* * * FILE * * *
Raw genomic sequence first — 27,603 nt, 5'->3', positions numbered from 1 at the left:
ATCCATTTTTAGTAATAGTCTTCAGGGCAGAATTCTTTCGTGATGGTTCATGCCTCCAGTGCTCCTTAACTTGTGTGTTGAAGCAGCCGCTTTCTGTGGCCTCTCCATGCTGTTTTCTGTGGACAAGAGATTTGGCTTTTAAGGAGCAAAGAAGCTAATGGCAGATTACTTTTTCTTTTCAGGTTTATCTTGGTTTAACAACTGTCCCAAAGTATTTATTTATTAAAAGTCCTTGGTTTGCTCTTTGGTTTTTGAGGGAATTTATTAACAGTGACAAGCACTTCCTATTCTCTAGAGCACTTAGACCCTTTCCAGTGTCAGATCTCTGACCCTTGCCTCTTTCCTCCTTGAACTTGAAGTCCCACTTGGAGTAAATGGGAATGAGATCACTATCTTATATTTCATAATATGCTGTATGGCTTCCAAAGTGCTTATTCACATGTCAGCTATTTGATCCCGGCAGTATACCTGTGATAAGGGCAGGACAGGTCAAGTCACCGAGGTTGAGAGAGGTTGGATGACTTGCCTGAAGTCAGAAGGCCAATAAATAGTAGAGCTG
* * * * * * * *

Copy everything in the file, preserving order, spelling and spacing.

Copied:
Raw genomic sequence first — 27,603 nt, 5'->3', positions numbered from 1 at the left:
ATCCATTTTTAGTAATAGTCTTCAGGGCAGAATTCTTTCGTGATGGTTCATGCCTCCAGTGCTCCTTAACTTGTGTGTTGAAGCAGCCGCTTTCTGTGGCCTCTCCATGCTGTTTTCTGTGGACAAGAGATTTGGCTTTTAAGGAGCAAAGAAGCTAATGGCAGATTACTTTTTCTTTTCAGGTTTATCTTGGTTTAACAACTGTCCCAAAGTATTTATTTATTAAAAGTCCTTGGTTTGCTCTTTGGTTTTTGAGGGAATTTATTAACAGTGACAAGCACTTCCTATTCTCTAGAGCACTTAGACCCTTTCCAGTGTCAGATCTCTGACCCTTGCCTCTTTCCTCCTTGAACTTGAAGTCCCACTTGGAGTAAATGGGAATGAGATCACTATCTTATATTTCATAATATGCTGTATGGCTTCCAAAGTGCTTATTCACATGTCAGCTATTTGATCCCGGCAGTATACCTGTGATAAGGGCAGGACAGGTCAAGTCACCGAGGTTGAGAGAGGTTGGATGACTTGCCTGAAGTCAGAAGGCCAATAAATAGTAGAGCTG